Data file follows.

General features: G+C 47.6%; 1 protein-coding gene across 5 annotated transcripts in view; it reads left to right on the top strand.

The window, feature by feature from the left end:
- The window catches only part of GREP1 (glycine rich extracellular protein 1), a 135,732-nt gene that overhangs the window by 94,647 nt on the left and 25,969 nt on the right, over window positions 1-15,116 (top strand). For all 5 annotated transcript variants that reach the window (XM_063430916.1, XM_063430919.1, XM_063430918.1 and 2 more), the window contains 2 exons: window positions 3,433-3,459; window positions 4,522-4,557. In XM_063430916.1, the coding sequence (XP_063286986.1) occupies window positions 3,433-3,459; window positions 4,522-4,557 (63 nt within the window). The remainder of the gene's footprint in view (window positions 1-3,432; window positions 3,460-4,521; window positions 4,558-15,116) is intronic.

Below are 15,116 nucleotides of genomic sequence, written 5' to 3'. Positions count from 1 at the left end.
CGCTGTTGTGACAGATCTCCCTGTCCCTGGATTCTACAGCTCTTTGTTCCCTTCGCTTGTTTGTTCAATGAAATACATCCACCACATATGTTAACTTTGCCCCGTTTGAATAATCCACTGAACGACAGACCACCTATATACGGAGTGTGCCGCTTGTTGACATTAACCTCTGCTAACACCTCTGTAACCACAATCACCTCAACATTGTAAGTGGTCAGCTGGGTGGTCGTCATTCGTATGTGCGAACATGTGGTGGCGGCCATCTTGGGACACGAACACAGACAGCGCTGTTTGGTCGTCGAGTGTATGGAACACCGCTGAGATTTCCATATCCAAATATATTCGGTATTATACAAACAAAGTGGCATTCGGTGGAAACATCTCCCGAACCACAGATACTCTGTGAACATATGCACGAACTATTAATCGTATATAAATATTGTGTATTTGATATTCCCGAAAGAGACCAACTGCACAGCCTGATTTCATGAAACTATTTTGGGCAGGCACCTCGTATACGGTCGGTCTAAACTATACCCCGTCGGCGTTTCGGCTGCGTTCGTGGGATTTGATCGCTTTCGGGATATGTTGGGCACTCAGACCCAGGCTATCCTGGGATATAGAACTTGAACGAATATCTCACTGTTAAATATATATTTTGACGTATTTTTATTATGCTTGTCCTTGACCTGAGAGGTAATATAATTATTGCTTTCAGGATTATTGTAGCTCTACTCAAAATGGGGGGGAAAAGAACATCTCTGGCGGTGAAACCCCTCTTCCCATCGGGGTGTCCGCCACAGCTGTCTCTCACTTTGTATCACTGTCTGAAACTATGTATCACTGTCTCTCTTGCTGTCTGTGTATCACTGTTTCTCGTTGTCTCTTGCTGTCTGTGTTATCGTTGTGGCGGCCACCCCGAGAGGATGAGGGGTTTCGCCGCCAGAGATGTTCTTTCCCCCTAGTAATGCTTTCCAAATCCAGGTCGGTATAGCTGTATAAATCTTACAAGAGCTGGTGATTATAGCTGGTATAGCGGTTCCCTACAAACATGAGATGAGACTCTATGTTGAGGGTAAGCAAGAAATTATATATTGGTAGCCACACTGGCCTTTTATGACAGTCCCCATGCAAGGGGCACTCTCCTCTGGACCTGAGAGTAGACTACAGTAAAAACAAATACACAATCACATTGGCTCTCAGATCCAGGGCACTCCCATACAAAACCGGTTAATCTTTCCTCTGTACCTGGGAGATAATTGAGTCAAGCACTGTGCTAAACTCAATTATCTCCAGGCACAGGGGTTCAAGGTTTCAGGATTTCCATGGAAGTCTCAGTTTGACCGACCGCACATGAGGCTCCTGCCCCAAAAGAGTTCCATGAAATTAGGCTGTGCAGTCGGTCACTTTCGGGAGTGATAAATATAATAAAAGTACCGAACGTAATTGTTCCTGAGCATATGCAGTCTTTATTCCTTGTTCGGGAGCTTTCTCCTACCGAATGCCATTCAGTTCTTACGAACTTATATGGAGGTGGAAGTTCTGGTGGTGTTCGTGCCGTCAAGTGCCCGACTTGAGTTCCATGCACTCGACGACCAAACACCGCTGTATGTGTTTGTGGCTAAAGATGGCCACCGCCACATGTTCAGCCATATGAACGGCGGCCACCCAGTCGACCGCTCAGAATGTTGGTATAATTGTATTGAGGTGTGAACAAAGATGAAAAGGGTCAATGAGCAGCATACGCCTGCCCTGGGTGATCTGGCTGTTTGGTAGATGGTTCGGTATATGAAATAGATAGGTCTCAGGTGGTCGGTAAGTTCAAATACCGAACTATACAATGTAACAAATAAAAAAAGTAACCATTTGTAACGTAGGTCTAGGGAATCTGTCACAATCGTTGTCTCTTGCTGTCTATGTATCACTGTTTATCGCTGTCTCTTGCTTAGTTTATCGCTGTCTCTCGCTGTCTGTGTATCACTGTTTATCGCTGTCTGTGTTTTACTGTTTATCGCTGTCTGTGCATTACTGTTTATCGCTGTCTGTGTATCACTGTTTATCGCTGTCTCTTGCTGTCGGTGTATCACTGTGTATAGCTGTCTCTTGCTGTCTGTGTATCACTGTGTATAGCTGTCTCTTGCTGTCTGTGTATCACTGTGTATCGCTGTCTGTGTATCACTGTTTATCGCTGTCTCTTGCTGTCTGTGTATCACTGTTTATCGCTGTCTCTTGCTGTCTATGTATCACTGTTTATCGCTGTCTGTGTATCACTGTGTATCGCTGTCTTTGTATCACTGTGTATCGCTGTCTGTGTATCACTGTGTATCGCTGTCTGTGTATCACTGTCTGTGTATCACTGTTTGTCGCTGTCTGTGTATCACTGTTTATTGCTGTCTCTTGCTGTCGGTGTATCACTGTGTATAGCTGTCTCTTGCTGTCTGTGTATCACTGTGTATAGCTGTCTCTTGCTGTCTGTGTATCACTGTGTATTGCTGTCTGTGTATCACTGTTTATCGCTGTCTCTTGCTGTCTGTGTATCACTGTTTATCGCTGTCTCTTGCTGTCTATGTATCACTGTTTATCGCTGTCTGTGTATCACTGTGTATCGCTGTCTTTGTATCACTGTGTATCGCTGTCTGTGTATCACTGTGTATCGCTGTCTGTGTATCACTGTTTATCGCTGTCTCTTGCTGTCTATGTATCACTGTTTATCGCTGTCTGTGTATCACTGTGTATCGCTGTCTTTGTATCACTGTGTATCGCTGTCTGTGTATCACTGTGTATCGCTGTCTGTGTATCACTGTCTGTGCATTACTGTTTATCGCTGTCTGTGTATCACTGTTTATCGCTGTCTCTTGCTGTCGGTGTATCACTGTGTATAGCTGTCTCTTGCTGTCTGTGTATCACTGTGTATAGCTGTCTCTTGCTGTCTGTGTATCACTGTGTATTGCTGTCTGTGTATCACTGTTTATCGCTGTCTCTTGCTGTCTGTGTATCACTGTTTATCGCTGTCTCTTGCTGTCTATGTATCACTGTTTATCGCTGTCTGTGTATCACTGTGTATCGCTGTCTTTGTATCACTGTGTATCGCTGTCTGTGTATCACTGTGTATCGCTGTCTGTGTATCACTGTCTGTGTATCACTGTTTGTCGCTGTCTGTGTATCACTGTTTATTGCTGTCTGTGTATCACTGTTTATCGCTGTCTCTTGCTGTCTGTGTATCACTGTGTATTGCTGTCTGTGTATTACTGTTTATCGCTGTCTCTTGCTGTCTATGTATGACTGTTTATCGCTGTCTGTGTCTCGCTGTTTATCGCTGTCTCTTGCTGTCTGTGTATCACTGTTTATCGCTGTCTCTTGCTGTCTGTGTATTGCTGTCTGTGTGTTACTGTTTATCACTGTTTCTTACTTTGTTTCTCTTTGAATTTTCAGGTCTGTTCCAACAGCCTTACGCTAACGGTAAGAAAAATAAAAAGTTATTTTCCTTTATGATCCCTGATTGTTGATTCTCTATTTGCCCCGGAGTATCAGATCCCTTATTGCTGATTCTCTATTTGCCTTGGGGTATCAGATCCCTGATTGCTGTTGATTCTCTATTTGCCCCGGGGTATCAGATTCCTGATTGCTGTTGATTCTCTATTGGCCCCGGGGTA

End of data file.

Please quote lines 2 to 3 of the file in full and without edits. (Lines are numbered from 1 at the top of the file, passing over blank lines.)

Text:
The window, feature by feature from the left end:
- The window catches only part of GREP1 (glycine rich extracellular protein 1), a 135,732-nt gene that overhangs the window by 94,647 nt on the left and 25,969 nt on the right, over window positions 1-15,116 (top strand). For all 5 annotated transcript variants that reach the window (XM_063430916.1, XM_063430919.1, XM_063430918.1 and 2 more), the window contains 2 exons: window positions 3,433-3,459; window positions 4,522-4,557. In XM_063430916.1, the coding sequence (XP_063286986.1) occupies window positions 3,433-3,459; window positions 4,522-4,557 (63 nt within the window). The remainder of the gene's footprint in view (window positions 1-3,432; window positions 3,460-4,521; window positions 4,558-15,116) is intronic.